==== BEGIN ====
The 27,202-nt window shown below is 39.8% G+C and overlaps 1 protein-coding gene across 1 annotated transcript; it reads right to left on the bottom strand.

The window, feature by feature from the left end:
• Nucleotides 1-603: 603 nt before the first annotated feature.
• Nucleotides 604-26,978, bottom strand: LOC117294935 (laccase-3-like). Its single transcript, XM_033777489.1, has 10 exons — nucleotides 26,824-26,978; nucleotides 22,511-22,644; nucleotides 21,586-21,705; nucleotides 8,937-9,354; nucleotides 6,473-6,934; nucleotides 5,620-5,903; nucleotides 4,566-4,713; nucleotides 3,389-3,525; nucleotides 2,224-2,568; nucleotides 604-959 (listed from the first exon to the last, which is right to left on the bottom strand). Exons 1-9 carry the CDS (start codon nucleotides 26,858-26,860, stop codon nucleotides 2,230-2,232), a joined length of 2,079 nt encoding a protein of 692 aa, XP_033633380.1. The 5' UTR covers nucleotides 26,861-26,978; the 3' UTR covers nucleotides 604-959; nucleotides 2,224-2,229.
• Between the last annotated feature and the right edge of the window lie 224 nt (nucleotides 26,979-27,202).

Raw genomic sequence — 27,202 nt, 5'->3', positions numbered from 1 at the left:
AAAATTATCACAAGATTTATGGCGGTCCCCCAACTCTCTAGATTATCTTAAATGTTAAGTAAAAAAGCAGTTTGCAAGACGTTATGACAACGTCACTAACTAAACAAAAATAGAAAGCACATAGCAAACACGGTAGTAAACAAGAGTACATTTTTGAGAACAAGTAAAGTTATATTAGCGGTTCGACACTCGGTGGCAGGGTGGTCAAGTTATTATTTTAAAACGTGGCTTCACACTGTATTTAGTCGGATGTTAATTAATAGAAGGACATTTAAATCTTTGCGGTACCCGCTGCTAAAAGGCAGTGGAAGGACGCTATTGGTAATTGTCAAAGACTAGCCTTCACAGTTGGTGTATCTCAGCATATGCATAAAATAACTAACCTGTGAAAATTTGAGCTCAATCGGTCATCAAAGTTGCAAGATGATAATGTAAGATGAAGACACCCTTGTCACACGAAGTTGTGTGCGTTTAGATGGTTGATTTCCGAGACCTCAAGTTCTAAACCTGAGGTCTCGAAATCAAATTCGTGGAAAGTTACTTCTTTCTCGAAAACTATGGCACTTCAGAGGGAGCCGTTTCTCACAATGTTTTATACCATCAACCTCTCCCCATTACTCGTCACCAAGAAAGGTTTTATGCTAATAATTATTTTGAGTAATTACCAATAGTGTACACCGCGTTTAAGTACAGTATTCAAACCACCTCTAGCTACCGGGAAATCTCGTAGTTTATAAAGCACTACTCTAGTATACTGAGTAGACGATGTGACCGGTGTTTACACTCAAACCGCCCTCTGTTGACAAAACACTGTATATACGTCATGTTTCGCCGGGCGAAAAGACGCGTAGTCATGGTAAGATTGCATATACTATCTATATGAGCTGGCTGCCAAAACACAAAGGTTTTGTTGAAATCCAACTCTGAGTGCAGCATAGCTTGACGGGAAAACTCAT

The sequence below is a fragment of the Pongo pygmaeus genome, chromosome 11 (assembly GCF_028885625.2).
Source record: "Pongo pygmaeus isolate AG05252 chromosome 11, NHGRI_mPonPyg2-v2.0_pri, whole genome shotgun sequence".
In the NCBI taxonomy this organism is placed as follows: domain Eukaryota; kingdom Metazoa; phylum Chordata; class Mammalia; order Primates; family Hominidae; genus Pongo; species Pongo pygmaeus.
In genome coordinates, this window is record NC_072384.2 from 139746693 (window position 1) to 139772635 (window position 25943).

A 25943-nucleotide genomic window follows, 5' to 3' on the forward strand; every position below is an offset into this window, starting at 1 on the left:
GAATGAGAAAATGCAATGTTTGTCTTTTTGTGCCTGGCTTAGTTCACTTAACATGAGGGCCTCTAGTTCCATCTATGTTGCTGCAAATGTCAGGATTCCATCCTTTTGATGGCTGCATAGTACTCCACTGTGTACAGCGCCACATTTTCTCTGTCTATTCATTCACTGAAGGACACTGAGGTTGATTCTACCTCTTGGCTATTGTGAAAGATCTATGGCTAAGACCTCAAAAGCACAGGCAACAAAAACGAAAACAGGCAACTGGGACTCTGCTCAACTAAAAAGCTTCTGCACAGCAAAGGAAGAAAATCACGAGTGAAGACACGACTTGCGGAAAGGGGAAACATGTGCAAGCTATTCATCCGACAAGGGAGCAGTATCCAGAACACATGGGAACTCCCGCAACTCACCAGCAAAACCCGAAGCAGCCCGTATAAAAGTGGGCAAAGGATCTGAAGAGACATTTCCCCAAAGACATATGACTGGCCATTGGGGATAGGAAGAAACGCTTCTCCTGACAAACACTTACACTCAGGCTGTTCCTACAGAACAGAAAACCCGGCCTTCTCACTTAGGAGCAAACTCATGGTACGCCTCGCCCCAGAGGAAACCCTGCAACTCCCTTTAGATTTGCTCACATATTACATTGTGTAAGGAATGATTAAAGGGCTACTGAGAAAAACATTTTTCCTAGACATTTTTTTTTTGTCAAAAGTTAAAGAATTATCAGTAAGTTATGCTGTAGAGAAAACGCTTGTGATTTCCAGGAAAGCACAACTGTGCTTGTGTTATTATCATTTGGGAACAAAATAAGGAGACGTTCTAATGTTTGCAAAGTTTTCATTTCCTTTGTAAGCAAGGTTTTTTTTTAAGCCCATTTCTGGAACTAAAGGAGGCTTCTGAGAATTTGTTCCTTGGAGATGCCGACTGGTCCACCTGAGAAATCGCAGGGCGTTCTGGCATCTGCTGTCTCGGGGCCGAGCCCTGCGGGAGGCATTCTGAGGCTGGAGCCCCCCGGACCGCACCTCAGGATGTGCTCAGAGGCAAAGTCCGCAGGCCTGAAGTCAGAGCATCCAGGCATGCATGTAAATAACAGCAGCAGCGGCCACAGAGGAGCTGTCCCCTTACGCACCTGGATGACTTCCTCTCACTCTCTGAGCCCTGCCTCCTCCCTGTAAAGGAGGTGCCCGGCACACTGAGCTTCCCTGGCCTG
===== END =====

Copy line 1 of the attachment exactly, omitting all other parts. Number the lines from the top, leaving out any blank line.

The 27,202-nt window shown below is 39.8% G+C and overlaps 1 protein-coding gene across 1 annotated transcript; it reads right to left on the bottom strand.